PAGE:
ASU alum testifies before US Senate Judiciary Committee on DACA, her American dream
Last week, Arizona State University alumna Dalia Larios testified before the United States Judiciary Subcommittee on Immigration, Citizenship, and Border Safety about her personal experience as a Deferred Action for Childhood Arrivals recipent.
Sen. Alex Padilla of California called the hearing to commemorate the 10th anniversary of the Deferred Action for Childhood Arrivals (DACA) and more than 20 years that have passed since the first introduction of the DREAM Act.
The testimonials were designed to reinforce the need for a permanent solution for young, undocumented immigrants and increase international STEM-focused talent needed to drive innovation and demand in the United States.
“We urgently need to expand DACA and codify permanent protections for dreamers into federal law," Padilla said. "In order to maintain a healthy and competitive workforce, we must vote, foster the talents of young Americans and do more to attract and retain the best and brightest minds from around the world, and that begins with us addressing immigration policy.”
The hearing, which featured testimony from Larios and two other experts, took place June 14 at the Dirksen Senate Office Building in Washington, D.C.
Larios testified virtually about her personal story as an undocumented immigrant and the impact of DACA on her life. She first came to the United States at the age of 10 and embarked on her resilient journey to pursue a career in medicine. She also reflected on the daily reality of countless immigrants who experience fear and family separation.
“The thought of deportation is exceptionally painful to bear. Most days, I don’t allow myself to think about it; it would mean losing everything and everyone I know,” Larios said in her testimony. She received a degree in biological sciences from ASU in 2012.
Larios, who is currently a resident doctor treating cancer patients at Massachusetts General Hospital and Brigham and Women’s Hospital’s Harvard Radiation Oncology Program, commented on how she grew up seeing her mother, a housekeeper, and father, a construction worker, struggle — and, ultimately, how they motivated her to strive for success.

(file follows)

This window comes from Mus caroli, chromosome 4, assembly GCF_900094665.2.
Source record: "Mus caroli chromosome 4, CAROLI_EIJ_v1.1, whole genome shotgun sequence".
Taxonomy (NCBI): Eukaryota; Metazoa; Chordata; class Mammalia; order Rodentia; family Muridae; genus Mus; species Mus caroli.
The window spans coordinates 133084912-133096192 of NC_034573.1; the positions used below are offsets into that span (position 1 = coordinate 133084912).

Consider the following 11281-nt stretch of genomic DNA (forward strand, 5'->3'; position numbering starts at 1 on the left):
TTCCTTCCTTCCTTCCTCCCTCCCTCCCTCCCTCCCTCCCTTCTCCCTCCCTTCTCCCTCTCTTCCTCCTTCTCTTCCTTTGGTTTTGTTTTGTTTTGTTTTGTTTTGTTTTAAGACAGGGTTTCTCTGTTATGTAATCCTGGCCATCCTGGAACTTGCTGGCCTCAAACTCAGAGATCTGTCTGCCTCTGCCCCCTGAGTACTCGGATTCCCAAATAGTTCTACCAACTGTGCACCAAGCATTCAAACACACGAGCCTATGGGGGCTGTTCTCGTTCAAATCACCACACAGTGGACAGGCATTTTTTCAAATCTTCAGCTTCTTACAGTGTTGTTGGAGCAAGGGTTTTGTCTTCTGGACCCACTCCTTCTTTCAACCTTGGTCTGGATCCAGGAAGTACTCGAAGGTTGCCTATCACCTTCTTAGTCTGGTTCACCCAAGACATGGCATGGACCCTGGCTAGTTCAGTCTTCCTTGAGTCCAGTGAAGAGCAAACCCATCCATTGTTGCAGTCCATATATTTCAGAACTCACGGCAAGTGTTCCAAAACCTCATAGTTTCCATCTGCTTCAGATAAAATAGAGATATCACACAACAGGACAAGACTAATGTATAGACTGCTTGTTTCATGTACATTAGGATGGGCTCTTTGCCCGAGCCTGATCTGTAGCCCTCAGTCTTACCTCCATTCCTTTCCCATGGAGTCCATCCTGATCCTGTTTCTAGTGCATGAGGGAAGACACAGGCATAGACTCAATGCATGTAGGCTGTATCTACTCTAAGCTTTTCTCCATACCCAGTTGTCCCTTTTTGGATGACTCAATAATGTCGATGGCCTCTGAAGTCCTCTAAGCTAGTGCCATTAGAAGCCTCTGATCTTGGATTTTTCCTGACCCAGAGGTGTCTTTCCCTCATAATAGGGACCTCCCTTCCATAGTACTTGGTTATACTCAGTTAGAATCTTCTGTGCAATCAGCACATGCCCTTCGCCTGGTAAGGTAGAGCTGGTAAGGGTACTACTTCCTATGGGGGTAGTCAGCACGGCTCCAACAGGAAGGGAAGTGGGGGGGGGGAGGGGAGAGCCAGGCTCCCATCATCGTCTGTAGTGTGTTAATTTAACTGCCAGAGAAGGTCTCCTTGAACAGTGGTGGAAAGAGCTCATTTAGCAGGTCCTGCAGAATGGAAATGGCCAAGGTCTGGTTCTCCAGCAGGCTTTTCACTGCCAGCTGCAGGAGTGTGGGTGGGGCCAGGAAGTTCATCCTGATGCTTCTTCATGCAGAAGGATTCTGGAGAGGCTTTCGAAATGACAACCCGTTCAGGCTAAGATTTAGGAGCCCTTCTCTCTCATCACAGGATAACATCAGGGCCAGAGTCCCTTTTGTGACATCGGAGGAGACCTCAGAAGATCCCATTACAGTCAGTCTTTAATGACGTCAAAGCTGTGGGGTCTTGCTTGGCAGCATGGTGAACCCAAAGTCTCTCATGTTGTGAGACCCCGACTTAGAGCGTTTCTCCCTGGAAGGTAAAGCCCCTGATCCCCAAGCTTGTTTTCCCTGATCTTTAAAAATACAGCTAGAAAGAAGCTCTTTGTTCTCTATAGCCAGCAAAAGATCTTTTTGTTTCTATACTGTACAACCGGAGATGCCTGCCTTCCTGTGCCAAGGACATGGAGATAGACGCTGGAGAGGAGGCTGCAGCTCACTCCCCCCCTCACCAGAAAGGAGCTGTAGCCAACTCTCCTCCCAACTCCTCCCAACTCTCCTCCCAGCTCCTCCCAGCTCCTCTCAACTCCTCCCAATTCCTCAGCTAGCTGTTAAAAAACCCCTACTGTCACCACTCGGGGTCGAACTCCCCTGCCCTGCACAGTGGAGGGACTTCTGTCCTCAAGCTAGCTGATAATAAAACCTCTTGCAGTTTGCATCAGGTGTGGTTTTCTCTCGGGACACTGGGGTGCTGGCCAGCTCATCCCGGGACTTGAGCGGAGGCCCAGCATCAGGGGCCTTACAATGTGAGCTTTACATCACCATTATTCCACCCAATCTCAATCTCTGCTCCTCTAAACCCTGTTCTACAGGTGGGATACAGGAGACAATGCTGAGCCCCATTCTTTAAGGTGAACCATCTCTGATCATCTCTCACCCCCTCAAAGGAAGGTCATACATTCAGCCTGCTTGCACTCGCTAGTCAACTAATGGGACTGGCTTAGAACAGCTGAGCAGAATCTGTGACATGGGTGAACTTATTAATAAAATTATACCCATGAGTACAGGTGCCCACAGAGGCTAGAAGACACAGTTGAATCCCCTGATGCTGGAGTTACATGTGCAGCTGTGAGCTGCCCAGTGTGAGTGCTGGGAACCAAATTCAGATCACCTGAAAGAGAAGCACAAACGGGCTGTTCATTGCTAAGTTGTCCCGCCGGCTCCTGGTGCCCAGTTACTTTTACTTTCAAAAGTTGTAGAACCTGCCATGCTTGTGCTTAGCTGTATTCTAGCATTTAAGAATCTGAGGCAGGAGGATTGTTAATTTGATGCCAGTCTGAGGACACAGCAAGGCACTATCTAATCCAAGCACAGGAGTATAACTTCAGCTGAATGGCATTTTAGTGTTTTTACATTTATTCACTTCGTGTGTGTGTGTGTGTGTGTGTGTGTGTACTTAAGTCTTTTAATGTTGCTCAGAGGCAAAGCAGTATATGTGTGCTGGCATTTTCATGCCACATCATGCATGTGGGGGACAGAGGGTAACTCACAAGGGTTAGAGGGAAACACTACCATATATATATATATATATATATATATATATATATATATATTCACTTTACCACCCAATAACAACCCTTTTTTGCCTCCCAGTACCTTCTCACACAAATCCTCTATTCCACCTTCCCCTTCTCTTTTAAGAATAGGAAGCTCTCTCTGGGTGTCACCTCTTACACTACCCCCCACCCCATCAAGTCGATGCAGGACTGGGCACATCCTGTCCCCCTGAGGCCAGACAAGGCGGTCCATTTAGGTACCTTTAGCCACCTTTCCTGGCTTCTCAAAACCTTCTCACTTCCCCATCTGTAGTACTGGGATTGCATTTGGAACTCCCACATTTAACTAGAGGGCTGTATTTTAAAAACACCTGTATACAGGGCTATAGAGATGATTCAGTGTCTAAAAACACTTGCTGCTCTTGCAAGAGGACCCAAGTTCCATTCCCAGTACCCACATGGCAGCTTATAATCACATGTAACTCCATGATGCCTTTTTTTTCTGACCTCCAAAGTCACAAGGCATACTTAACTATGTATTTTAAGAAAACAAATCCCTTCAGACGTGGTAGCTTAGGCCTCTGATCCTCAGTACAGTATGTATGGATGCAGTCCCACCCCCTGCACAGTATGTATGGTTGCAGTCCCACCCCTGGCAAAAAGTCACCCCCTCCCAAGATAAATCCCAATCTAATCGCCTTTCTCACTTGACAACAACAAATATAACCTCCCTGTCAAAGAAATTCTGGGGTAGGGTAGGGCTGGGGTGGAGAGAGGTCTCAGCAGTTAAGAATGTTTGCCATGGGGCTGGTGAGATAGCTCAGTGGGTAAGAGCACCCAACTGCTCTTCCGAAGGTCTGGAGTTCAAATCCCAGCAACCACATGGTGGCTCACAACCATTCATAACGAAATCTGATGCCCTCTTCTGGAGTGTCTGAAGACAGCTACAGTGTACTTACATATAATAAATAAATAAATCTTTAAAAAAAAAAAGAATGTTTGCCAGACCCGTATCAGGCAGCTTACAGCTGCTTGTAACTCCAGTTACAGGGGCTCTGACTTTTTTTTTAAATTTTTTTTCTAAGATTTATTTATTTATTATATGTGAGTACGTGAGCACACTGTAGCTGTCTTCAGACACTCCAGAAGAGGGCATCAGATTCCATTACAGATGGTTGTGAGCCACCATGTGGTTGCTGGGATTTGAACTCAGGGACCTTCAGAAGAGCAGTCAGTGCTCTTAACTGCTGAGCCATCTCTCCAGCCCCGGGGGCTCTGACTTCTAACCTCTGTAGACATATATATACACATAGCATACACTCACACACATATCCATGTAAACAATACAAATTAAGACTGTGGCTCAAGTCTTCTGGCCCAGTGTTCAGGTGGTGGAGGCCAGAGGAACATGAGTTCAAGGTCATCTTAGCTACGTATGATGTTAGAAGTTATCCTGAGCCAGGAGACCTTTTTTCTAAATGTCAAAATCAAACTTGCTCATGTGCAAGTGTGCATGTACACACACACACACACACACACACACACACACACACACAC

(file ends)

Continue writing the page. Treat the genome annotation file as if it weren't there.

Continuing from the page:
While Larios graduated summa cum laude from ASU, she too felt the need to work just as hard due to the high costs of her desired medical career and her legal status as an undocumented worker.
Then, when DACA was created in 2012, Larios was able to take a gap year to work and earn money to pay for the medical school application process. By 2019, she became the first DACA recipient to graduate Harvard Medical School with honors.
“Although I'm proud that the program continues to stand today,” she said, “I'm disappointed that even after a decade, our future is still uncertain, and our anxieties around deportation have not been abated.”
When asked by committee member Sen. John Cornyn of Texas whether providing stability for DACA recipients or providing employment-based green cards for people with advanced degrees should be a priority, Larios emphasized how important it is for all immigrants to have the same opportunities.
“I personally don't consider myself more deserving than anyone else,” she said. “I think that Congress should approach this in a comprehensive manner, thinking about the fact that lives are at stake here. This is a topic that extends beyond just a piece of paper, that it's somebody's livelihood that we're talking about.”
Larios pointed to a June 2020 report by the Association of American Medical Colleges (AAMC) to make the case for the essential role that immigrants have played during the global pandemic in the health care field — a time that also projects a shortage of 124,000 physicians within the next 12 years. As a physician, she added, she worries about the impact that shortage will have on patients she and her colleagues care for.
“There’s nearly 30,000 DACA recipients in health care and about 200 medical students and residents who again have (been impacted by) DACA,” Larios said. “If you look at those nearly 200 medical students and residents, they will touch the lives of 1.7 to 5.1 million patients.”
Larios was asked by Sen. Amy Klobuchar of Minnesota for her opinion on a viable, long-term pathway to awarding permanent status to DACA students.
“Something to emphasize about a lot of these issues is, at least for DACA (recipients) … we live two years at a time. We apply, we cross our fingers, hold our breath and hope that there's an acceptance on the other side, but living like this is not a life,” Larios said.